About the Scheme
The Renewable Energy Guarantees of Origin (REGO) scheme provides transparency to consumers about the proportion of electricity that suppliers source from renewable electricity.
This scheme provides certificates called REGOs which demonstrate electricity has been generated from renewable sources.
How does REGO work?
One REGO certificate is issued per megawatt hour (MWh) of eligible renewable output to generators of renewable electricity.
The primary use of REGOs in Great Britain and Northern Ireland is for Fuel Mix Disclosure (FMD). FMD requires licensed electricity suppliers to disclose to potential and existing customers the mix of fuels (coal, gas, nuclear, renewable and other) used to generate the electricity supplied.
Guarantees of Origin
EU Member States version of the REGO scheme is called Guarantees of Origin (GOOs). As of 1 January 2021, the EU no longer recognises UK REGOs.
Government will cease to recognise EU GOOs from April 2023 but will continue to accept them for the 2022-23 reporting period. This will allow electricity suppliers in the UK to continue to use REGOs and EU GoOs to comply with their fuel mix disclosure obligations. We also expect market participants to be able to meet proof of supply requirements in Great Britain, including explicit (no-deal arrangements for Continental interconnectors) trading arrangements.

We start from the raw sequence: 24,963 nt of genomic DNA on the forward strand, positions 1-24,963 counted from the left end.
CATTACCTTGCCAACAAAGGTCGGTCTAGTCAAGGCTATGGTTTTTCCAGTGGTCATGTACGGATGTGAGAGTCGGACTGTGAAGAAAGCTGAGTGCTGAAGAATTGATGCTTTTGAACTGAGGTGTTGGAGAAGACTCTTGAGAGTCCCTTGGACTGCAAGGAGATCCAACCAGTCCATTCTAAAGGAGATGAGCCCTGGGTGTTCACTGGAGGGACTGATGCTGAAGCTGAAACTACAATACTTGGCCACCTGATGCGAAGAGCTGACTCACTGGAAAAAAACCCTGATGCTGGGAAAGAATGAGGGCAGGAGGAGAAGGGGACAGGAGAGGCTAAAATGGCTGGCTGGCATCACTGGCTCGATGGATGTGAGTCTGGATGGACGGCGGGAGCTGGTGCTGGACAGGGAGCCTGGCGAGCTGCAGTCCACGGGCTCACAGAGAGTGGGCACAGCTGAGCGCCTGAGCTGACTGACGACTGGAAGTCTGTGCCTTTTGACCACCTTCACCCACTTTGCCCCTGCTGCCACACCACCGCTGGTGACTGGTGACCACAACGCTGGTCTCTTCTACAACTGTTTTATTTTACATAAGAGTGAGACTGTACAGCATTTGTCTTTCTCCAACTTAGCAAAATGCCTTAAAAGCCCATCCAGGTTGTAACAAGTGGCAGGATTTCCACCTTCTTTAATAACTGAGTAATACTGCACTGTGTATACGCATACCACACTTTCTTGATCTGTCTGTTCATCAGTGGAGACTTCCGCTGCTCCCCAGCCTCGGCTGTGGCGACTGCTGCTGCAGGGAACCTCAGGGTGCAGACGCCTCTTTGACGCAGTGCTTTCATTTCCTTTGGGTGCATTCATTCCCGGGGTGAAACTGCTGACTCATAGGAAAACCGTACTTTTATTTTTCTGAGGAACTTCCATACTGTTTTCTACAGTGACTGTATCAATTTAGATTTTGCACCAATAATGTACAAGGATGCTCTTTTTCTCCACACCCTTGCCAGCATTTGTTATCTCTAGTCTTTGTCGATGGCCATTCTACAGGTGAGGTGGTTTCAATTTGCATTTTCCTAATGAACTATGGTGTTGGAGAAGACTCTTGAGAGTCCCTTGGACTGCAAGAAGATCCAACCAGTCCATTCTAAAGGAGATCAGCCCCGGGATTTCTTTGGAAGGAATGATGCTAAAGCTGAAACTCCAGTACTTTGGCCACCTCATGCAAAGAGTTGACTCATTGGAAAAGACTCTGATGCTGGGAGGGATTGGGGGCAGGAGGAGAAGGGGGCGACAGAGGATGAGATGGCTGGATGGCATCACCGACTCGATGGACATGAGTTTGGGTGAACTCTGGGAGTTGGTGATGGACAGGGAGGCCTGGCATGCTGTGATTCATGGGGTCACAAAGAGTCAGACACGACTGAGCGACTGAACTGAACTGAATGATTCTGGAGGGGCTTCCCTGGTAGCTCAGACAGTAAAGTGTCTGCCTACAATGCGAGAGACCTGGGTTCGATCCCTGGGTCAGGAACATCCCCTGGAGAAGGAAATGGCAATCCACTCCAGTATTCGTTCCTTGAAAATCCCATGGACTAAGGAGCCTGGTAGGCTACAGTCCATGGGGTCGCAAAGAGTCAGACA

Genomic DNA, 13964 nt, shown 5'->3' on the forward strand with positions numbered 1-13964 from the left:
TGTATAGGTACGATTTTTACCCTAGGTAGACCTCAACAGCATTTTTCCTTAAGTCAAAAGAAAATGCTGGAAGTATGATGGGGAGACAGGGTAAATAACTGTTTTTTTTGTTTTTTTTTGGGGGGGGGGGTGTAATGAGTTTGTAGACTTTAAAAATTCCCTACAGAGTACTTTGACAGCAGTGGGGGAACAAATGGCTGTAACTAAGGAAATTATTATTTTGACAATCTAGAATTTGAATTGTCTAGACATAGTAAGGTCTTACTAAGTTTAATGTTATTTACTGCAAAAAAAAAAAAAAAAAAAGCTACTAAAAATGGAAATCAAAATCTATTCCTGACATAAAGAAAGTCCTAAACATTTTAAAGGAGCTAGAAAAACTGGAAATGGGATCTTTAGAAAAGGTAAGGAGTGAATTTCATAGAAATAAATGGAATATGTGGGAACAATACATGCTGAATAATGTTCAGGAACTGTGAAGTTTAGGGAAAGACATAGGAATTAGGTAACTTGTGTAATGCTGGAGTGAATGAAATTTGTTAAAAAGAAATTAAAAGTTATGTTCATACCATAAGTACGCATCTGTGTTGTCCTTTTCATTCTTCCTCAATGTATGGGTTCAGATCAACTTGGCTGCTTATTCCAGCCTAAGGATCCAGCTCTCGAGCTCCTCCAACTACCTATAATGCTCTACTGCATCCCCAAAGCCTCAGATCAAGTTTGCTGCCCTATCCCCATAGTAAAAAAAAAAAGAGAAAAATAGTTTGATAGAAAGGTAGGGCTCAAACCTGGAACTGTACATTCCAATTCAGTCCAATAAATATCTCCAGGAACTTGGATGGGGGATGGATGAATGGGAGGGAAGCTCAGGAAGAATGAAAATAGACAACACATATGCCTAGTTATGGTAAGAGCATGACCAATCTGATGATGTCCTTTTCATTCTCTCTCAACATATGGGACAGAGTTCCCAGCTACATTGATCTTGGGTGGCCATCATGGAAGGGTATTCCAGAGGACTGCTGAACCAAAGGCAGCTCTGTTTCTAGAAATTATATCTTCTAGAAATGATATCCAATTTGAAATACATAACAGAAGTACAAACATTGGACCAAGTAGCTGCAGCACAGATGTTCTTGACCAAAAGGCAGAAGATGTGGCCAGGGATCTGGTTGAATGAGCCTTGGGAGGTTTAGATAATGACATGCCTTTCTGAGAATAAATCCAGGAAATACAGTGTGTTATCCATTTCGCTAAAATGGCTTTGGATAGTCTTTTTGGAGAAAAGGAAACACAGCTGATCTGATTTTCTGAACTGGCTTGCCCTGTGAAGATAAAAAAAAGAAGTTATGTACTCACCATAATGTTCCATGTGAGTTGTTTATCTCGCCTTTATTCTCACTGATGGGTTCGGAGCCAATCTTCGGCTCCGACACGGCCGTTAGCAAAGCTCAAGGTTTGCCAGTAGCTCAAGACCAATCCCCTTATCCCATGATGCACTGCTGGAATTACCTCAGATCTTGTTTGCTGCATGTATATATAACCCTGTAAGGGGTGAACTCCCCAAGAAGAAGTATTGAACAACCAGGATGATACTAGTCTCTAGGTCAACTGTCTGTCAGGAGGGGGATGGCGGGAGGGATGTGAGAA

If you have UK REGOs that you want to use in the EU you will need to seek independent advice as Ofgem cannot provide any guarantees they will be accepted.
Who can apply for the REGO scheme?
Generating stations in Great Britain and Northern Ireland that produce electricity from eligible renewable energy sources can apply for and receive Renewable Energy Guarantees of Origin certificates (REGOs).
Applications for accreditation under the scheme are made via the Renewables and CHP register; more details on this can be found on the apply and log into the register web page.
Our role in the REGO scheme
Ofgem is the administrator of the REGO scheme for generation in Great Britain on behalf of the Department for Energy Security & Net Zero, and in Northern Ireland on behalf of the Northern Irish Utility Regulator (UR).
We regularly report to HM Revenue & Customs and the Department for Energy Security & Net Zero and are responsible for the annual Fuel Mix Disclosure compliance deadline.